Summary: The regulatory process regarding CPTN in Germany is hindered by a Microsoft manoeuvre which avoids contact with the German Federal Cartel Office
SOME SEEMINGLY-conflicting reports either confirm or refute the claims we covered the other day. It seems to be a bit of both and while AttachMSFT [sic] looks for a loan with which to buy Novell, it seems likely that Microsoft (MSFT) will get Novell’s patents after all.
Fortunately, while some people go by Microsoft’s word, Groklaw explains that it is more complicated than that and Steven J. Vaughan-Nichols emphasises that “CPTN Holdings is still trying to buy Novell’s patents”:
Sources close to Novell told me that was indeed the case. The CPTN group will be re-filing to obtain the patents. Their plans haven’t changed a bit. A Microsoft representative confirmed that CPTN was still planning on buying the patents. The PR rep said, “This is a purely procedural step necessary to provide time to allow for review of the proposed transaction.”
Now, this is not to say that the Novell deal is sure to happen. I find it more than a little odd that Attachmate was still looking for just over a billion dollars to close the deal in late December. Microsoft is already helping Attachmate buy Novell and Attachmate was already getting a steal of a deal on Novell.
The FSFE, whose leadership is mostly based in Germany, has just expressed concerns about CPTN:
As a consequence, if the sale of Novell’s patents to CPTN is allowed to go ahead, this will significantly increase the legal threat level for Free Software.
This is why FSFE is extremely concerned about the sale of Novell’s patents to CPTN. We have shared our concerns with the German competition authorities on December 22, 2010.
CPTN apparently withdrew its filing with the German authorities on December 30. This could mean that the companies behind CPTN are changing their strategy, or that they’re merely reformulating their application. It definitely doesn’t mean that the danger is over.
The competition authorities should only allow this deal if there are effective measures in place to prevent the patents in question from being used against Free Software in an attempt to restrict competition. As an effective measure, CPTN Holdings should be required to make the patents in question available under conditions which allow their use in Free Software, including in programs distributed under GNU General Public License (GPL) and other copyleft licenses.
The Microsoft booster simply says that “Microsoft’s Novell patent cartel dodges German regulators” (yes, that’s the headline from a Microsoft booster, who is close to the company). To quote:
But IT World has pointed out that this relates only to Germany and that CPTN continues to exist as a US limited liability company registered with the Secretary of State for Delaware (see here).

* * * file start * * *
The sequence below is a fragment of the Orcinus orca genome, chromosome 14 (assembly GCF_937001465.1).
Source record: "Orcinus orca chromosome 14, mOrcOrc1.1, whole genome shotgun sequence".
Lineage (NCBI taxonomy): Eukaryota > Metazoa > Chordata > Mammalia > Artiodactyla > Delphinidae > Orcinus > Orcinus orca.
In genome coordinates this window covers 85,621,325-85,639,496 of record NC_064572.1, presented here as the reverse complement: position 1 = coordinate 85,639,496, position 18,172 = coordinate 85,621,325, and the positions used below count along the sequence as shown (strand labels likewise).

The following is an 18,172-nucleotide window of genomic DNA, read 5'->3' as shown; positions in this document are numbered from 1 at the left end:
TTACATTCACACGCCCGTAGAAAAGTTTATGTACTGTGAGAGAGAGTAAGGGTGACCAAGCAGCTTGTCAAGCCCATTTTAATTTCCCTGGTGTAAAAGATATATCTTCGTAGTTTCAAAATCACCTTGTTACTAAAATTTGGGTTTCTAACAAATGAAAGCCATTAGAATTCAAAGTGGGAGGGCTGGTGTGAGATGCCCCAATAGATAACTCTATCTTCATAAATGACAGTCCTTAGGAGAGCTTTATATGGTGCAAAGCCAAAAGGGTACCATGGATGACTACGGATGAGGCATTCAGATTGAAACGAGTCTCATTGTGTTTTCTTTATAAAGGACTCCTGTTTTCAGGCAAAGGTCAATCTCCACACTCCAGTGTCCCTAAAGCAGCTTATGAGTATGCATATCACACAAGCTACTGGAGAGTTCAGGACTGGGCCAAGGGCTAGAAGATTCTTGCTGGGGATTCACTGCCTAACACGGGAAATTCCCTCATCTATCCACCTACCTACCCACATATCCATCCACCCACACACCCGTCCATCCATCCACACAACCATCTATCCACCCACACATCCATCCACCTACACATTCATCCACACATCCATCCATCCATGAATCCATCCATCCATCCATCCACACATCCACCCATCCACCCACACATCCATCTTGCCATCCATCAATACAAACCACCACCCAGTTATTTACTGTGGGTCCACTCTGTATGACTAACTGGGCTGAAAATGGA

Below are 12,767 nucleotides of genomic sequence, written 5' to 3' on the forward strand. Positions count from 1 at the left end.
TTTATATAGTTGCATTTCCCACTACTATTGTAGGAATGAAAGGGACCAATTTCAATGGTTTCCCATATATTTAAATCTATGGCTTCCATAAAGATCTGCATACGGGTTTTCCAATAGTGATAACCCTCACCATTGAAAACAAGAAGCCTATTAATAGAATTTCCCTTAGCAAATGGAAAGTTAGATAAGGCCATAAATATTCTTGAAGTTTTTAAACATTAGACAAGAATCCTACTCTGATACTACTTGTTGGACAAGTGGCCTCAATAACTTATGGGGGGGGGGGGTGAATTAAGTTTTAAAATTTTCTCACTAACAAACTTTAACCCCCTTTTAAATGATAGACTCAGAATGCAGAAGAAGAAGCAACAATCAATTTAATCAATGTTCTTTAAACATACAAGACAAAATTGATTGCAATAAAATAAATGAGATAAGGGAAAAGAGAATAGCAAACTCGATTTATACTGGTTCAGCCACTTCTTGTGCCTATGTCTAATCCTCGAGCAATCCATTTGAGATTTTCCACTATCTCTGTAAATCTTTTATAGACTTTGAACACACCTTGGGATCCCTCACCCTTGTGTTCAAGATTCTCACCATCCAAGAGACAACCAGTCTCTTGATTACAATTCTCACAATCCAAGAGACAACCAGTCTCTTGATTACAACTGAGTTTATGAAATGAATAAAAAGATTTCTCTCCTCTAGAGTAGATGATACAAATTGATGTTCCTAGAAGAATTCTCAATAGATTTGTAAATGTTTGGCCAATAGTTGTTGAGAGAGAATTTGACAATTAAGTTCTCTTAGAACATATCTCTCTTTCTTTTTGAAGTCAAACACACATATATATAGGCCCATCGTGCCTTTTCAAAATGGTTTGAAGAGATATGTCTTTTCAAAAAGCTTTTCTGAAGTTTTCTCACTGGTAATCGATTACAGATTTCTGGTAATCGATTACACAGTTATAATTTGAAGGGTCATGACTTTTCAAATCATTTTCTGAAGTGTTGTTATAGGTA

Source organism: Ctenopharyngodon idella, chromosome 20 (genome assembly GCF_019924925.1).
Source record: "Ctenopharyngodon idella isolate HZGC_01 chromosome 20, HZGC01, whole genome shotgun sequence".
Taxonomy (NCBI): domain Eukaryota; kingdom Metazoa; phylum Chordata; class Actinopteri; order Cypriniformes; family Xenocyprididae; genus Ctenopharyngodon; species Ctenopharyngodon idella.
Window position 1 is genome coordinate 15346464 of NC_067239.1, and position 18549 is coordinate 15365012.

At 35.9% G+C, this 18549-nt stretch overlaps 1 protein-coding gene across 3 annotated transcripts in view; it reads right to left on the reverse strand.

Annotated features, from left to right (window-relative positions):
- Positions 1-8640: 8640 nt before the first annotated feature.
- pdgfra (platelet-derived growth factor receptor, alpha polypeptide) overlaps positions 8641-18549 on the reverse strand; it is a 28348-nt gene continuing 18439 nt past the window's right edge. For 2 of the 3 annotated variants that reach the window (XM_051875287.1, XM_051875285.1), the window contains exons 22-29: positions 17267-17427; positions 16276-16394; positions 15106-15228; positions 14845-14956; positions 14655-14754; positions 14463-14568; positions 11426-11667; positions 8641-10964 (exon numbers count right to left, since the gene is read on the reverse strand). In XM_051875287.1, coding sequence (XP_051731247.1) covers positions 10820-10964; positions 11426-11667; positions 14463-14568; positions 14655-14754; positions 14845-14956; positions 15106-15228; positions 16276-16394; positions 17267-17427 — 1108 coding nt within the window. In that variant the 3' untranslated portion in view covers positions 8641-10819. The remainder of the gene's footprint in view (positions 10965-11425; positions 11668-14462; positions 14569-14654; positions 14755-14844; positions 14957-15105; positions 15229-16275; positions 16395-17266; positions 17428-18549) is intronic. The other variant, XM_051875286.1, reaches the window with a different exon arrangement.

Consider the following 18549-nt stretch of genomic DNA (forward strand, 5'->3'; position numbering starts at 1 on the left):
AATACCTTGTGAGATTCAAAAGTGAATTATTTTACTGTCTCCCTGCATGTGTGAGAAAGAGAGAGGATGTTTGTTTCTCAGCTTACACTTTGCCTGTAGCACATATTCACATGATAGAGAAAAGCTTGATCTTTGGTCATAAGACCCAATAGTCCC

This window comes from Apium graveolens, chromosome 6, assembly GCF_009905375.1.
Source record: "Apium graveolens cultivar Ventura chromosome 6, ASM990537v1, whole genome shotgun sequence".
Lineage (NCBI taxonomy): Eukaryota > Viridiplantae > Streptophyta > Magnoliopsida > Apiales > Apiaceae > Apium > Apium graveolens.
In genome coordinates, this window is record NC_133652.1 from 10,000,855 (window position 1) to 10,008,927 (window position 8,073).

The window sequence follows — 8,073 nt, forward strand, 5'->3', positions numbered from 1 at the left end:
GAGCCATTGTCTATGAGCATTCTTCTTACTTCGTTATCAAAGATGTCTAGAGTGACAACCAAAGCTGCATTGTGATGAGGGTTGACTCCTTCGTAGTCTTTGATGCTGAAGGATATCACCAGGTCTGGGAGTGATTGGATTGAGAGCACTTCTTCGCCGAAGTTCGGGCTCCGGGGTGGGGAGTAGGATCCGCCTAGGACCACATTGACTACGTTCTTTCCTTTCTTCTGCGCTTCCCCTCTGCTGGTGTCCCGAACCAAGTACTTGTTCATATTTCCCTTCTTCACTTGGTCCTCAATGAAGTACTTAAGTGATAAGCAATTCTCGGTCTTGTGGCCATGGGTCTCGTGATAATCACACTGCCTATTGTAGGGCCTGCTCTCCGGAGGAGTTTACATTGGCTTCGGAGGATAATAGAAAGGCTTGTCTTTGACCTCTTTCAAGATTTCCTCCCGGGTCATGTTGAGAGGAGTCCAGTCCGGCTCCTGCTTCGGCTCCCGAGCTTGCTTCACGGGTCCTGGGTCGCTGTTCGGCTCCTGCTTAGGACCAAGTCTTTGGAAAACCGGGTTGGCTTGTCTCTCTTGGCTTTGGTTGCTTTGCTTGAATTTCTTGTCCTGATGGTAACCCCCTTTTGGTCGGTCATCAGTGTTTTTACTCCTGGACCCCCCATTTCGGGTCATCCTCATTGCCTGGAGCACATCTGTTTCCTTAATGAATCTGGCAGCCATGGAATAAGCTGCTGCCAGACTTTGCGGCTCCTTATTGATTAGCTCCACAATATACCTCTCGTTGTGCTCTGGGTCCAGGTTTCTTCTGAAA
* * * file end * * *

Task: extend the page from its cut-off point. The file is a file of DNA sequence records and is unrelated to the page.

Further, Microsoft has told TechFlash that the withdrawal from Germany is a “purely procedural step necessary to provide time to allow for review of the proposed transaction.”
Such is the concern over the deal that in December, the OSI lodged an official complaint with the Federal Cartel Office, asking regulators to investigate the sale of the patents.
OSI president Michael Tiemann announced the OSI’s request to German regulators in a blog post on December 29, the day before CPTN quietly wrapped up operations.
Going back a month or so, we have this analysis which discusses Microsoft’s partners/allies too:
Novell’s Patents Bought By Microsoft, Apple, EMC, & Oracle (From ZDNet) This news raises even more questions about the Novell acquisition. Is VMware really out of the picture? Is Apple getting into the enterprise space? Will Microsoft even get the lion’s share of the IP?
Android will be a potential target of CPTN, as a former Novell employee (Zonker) helps explain in a new column. Google also seems concerned about Nortel patents, thus showing everything that is wrong about the patent system especially once companies implode. To quote this recent report about it:
Apple, Nokia and Google are all expected to bid for Nortel’s huge patents hoard. The winner could help decide the licensing structures for LTE.
LTE deployments and trials may be stacking up, but one significant aspect remains fraught with uncertainty – the patent position.
In previous generations of mobile technology, individual IPR holders might argue bitterly over rights and royalties, but the process was well understood – and took place strictly behind closed doors, with bilateral agreements.
Novell Inc. announced on November 22, 2010 that it had agreed to sell the company to Attachment Corporation for $6.10 per share for a total transaction value of $2.2 billion. Attachmate is owned by Francisco Partners, Golden Gate Capital and Thoma Bravo. In conjunction with the sale, Novell announced that it has agreed to sell certain intellectual property to CPTN Holdings LLC for $450 million in cash.
Levi & Korsinsky LLP is going to challenge this deal, so maybe it’s premature to say that Novell is sold. It is also possible that Microsoft won’t get Novell’s patents at the end. █